The Metal Men were created as a last minute filler feature and proved to be popular enough on their own right to get their own title. Each of the Metal Men, artificially intelligent robots, inherited their traits and abilities from their namesake metals, so whereas Iron is super strong, Lead is slow-witted and can block radiation, and Gold is their leader with the ability to stretch himself almost infinitely. As the first of the Metal Men to receive the DCUC treatment, lets see how Iron stacks up.
Professor Will Magnus invented the Responsometer- A microcomputer capable of imbuing pure elements with a semblance of life, intelligence and emotion. Implanting samples of gold, iron, lead, tin and mercury with their own responsometers, Magnus watched the metals take on humanoid shape and personalities. Iron quickly emerged as the backbone of the team. In all the challenges the Metal Men take on, Iron’s super strength and ability to withstand tremendous punishment put him on the front line of action.
Design & Sculpt: Mattel has made the backbone of this line reusing parts, and reusing them again and again. With a character as unique as Iron, this could have spelled very bad news. Fortunately, while Mattel is reluctant to sculpt new parts, they seem fine with adding new armor/accessories.
Hence we get Iron in a standard DCUC buck with a full body tunic starting with his neck and extending down to his upper thighs. The tunic certainly beefs him up and makes him look thicker around the neck and chest. I doubt anyone would make fun of this guy for wearing a “skirt.”
But what really makes this figure a winner is the facial sculpt, which really accentuates his features and makes him look like a guy with whom not to mess.
Plastic & Paint: Metallic paint can be hard to pull off right, but they’ve gone a great job with Iron. Depending on how you look at him, he’s grayish-bluish-silver, he’s got just the right blend of sheen and texture to give him a truly metallic look without looking too toyish. The subtle wash accentuates the blemishes and imperfections to make him look a weathered and worn.
Articulation: No major surprises here, standard DCUC articulation: ball-and-hinge joints at the shoulders, H-hinges at the hips, standard hinges at the elbows, knees, torso, and ankles, and swivels at the head, biceps, wrists, waist, and lower thighs. His torso joint movement is impeded by the tunic, and like DCUC Ares his hips are severely limited by the tunic.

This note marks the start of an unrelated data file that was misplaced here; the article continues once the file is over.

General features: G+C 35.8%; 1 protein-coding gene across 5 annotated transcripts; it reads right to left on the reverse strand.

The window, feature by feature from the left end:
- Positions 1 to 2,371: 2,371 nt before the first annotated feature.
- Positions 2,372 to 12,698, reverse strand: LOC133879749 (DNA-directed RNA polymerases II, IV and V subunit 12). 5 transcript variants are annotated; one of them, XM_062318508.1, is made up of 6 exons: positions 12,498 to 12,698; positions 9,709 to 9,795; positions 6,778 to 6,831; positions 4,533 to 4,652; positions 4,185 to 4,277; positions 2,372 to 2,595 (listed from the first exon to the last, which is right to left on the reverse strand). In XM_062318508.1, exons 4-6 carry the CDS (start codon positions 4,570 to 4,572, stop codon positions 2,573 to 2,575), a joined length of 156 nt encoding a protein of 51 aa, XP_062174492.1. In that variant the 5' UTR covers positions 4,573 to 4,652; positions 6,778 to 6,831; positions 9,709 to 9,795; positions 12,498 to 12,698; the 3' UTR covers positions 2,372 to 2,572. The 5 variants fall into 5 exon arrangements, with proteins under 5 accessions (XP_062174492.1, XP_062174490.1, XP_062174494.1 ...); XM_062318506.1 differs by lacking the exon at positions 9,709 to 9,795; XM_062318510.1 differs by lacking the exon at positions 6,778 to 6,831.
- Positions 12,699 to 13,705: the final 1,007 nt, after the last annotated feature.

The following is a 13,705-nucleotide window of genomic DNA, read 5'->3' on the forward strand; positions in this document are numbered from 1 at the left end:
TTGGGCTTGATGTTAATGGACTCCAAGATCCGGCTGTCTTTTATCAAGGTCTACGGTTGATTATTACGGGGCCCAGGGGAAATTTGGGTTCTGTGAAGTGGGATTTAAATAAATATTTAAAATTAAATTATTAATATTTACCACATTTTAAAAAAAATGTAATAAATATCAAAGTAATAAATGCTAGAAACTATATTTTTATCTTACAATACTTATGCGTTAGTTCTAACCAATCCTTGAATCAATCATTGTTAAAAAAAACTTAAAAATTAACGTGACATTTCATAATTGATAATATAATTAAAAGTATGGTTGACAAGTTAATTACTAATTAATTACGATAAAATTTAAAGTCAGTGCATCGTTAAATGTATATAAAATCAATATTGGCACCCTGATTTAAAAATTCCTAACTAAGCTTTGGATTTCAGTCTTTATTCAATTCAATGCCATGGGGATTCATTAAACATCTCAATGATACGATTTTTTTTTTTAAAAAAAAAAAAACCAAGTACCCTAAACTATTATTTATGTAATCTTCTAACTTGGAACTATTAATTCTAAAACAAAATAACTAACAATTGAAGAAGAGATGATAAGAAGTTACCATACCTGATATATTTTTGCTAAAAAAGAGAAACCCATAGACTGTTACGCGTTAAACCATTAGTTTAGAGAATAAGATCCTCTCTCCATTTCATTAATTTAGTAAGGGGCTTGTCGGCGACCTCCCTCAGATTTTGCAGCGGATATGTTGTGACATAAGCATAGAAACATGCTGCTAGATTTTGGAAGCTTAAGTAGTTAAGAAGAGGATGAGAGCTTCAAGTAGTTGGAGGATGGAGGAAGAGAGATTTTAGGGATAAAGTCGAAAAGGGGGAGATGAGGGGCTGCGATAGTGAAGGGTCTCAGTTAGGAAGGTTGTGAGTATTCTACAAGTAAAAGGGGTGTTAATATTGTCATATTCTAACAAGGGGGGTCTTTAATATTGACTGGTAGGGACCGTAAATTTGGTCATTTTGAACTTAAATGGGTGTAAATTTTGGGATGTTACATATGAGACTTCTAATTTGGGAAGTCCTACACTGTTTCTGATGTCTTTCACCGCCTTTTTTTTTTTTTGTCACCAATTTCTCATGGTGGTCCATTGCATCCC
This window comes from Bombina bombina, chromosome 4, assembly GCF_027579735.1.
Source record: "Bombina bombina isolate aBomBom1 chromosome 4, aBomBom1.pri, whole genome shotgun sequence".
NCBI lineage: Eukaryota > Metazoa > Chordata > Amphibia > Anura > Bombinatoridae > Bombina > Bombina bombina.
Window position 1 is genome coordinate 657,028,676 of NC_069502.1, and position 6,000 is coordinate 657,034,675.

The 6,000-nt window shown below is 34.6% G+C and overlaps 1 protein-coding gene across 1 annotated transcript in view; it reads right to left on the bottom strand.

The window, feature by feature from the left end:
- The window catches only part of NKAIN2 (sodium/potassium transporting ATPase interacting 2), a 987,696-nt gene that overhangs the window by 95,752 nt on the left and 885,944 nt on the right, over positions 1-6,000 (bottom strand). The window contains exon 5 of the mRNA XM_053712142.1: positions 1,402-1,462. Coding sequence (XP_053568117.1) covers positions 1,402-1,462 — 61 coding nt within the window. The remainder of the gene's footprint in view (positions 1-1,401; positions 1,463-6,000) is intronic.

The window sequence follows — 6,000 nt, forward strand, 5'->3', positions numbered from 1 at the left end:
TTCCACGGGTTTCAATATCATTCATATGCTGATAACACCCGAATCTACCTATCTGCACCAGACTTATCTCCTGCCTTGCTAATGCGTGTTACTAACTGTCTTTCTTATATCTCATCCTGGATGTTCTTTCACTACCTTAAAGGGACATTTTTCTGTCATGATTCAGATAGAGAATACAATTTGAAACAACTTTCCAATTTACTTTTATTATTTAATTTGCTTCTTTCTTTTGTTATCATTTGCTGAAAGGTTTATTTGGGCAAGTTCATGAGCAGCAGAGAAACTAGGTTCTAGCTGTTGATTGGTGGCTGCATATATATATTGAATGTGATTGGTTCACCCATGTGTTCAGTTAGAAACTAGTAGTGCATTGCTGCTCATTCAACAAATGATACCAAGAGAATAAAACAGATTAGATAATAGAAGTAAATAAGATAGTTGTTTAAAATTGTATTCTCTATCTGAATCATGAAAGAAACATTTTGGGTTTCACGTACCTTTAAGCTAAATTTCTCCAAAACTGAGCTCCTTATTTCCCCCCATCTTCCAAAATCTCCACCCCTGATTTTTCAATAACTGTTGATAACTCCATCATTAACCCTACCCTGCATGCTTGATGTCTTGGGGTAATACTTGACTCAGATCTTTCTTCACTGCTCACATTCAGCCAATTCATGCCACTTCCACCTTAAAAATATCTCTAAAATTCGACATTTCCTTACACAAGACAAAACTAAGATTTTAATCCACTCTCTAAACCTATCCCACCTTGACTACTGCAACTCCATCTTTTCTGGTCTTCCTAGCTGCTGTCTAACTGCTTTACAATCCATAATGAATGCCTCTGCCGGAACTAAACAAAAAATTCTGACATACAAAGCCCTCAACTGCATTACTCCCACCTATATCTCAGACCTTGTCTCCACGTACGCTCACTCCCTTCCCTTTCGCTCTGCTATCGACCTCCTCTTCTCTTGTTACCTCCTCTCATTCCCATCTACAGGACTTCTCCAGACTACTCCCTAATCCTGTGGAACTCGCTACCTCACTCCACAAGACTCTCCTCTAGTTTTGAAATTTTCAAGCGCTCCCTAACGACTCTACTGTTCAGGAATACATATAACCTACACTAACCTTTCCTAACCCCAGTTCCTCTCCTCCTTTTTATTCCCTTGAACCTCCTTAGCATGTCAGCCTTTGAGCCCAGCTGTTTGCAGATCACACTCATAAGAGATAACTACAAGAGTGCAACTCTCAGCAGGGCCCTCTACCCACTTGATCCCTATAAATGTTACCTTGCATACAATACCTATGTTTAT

Accessories: There seems to be a trend with most waves of DCUC, one or two figures feature the lion’s share of the accessories, and the rest have nada. Fortunately for Iron, he benefits from the generosity of the toy gods.
Iron’s right hand fits the wrecking ball and features the as-advertised die cast parts; the chain. A crescent wrench fits nice and snug into Iron’s left fist, and get this: it works! Just turn the knurled wheel and the wrench actually moves.
Finally, Wave 12’s Collect & Connect figure is Darkseid; Iron comes with Darkseid’s left leg.
Overall: I jokingly refer to DCUC as DC University College, because many of these characters I’ve never even heard of. Prior to collecting DCUC the extent of my knowledge of the DC Universe came mostly from Batman: The Animated Series and the live-action Batman films. In fact, the reason I first got into DCUC was Classic Detective Batman and The Penguin from Wave 1.
I only tell you this so you can understand what when I say I had never heard of Iron prior to the announcement of this wave, I truly mean it. I’ve certainly enjoyed being schooled in DCUC, and twelve waves into this line, Iron stands out as one of the best looking and most unique figures.